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A type of transtextuality, related to hypertextuality. In Palimpsests, Gerard Genette defines intertextuality as
A relationship of copresence between two texts or among several texts: that is to say, eidetically and typically as the actual presence of one text within another.
Types of intertextuality include quoting, allusion, and the usually frowned-upon (unless we're talking about artistic appropriation) plagiarism.

"Text" is meant in the manner meant by postmodernists and deconstructivists - almost any cultural creation can be "read" as a "text". Hence if Shakespeare's Hamlet is a text, it can be said to intertextually relate to the older Italian play which he based his play on.

Similarly,jazz, if considered a text, displays frequent intertextuality in its use of "quotes", riffs from other songs that are inserted into new songs.

Other more obvious, recent, and self-concious examples include plunderphonic music such as that made by John Oswald, and books such as "Lo's Diary", which is a retelling of Vladimir Nabakov's Lolita from the point of view of Lolita. This book, by the way, almost wasn't published, because of legal disputes with the Nabokov estate. Intellectual property battles are often a result of modern, obviously intertextual works.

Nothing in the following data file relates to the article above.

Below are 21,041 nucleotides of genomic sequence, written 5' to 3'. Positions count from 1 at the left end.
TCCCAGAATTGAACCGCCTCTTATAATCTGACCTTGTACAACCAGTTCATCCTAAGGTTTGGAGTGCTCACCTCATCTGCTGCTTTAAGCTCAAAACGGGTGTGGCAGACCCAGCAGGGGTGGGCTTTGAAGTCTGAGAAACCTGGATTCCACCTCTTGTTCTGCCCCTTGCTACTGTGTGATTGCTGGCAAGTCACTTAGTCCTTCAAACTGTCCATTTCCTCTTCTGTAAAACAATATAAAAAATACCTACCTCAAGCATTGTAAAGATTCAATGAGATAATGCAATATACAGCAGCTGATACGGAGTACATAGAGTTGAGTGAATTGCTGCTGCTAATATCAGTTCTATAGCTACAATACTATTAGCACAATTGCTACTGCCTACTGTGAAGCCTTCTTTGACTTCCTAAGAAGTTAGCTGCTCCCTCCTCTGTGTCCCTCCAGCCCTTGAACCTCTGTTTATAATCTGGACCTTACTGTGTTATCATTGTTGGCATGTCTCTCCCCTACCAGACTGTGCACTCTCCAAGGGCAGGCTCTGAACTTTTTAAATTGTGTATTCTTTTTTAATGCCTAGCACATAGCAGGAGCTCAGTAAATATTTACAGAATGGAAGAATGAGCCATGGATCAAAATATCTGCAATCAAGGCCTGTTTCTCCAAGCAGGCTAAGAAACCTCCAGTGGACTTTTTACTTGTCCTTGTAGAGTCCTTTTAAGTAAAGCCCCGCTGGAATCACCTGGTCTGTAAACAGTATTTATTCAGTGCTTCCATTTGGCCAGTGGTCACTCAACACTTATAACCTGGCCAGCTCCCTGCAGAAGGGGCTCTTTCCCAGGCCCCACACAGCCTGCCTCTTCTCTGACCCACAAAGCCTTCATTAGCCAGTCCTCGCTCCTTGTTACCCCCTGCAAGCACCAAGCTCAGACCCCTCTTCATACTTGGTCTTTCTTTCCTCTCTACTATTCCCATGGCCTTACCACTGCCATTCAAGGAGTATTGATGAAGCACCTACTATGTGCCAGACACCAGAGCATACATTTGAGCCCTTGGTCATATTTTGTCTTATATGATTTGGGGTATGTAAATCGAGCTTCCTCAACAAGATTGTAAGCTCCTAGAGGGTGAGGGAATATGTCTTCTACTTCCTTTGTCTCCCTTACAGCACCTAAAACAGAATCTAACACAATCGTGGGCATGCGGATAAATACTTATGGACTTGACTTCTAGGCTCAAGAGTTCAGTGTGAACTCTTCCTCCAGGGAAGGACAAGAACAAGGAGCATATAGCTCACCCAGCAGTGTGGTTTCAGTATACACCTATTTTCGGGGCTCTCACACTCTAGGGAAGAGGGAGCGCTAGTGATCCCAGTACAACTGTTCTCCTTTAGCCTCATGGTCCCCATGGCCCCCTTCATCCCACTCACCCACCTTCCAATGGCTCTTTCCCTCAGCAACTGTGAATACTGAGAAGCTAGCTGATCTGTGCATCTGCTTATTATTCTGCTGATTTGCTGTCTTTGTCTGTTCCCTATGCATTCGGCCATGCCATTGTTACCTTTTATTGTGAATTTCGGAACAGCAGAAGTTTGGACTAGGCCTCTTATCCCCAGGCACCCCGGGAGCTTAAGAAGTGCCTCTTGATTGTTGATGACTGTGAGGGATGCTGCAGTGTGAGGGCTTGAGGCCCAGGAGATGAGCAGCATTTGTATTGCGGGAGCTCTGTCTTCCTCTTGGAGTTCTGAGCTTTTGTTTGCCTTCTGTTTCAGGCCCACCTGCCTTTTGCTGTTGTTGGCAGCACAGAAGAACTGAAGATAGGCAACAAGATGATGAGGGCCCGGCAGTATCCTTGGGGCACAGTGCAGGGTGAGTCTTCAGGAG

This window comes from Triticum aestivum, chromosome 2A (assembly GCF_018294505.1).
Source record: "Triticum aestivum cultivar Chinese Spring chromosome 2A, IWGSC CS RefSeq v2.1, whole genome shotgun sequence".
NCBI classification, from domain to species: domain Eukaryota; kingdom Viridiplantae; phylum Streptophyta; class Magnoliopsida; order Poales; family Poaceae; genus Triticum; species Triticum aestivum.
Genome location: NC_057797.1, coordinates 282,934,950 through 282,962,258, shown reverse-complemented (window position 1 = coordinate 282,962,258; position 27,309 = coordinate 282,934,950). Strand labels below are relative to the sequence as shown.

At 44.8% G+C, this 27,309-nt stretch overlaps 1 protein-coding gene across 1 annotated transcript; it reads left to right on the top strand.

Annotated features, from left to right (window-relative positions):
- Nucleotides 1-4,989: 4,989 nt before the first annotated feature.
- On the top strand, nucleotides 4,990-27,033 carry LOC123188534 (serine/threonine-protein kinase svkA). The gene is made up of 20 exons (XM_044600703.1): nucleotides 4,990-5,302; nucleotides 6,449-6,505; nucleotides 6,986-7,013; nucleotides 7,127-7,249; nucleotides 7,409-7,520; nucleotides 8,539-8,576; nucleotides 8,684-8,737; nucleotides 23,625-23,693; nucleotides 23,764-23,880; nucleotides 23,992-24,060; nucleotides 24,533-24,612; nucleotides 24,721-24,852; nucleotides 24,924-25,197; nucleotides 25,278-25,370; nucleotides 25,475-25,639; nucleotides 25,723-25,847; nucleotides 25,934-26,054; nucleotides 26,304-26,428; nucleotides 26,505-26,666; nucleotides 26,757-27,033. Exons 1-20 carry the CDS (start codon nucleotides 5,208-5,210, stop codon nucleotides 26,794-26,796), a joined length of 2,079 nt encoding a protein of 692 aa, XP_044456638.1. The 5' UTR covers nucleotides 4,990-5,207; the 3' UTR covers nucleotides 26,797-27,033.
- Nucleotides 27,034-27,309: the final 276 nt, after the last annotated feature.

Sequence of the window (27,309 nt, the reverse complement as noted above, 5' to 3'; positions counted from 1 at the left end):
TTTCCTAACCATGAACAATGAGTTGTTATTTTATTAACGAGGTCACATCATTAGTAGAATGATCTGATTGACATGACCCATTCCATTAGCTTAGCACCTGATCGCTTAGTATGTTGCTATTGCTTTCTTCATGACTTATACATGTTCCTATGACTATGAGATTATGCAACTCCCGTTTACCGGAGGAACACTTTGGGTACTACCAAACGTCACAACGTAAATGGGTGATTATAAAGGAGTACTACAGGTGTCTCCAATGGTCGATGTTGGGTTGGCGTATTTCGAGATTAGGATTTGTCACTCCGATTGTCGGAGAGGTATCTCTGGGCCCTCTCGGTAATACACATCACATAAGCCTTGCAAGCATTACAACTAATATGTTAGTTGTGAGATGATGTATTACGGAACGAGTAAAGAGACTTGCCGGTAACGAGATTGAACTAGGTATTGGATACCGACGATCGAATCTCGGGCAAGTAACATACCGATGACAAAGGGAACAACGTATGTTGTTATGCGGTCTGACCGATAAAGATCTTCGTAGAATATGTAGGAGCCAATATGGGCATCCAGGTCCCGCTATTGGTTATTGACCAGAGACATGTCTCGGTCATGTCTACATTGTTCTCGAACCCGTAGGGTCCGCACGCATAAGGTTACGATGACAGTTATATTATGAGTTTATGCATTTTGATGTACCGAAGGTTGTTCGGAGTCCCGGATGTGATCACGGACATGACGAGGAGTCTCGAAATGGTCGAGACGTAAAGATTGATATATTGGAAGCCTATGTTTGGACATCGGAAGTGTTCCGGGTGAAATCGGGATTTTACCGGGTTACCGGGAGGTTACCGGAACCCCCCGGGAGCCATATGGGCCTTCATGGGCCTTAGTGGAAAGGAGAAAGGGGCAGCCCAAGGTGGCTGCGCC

update: Delving further, literary theorist Julia Kristeva is credited with coining the term intertexuality. She said "every text builds itself as a mosaic of quotations, every text is an absorption and transformation of another text". She beleives that intertextuality is central to both reading and writing.

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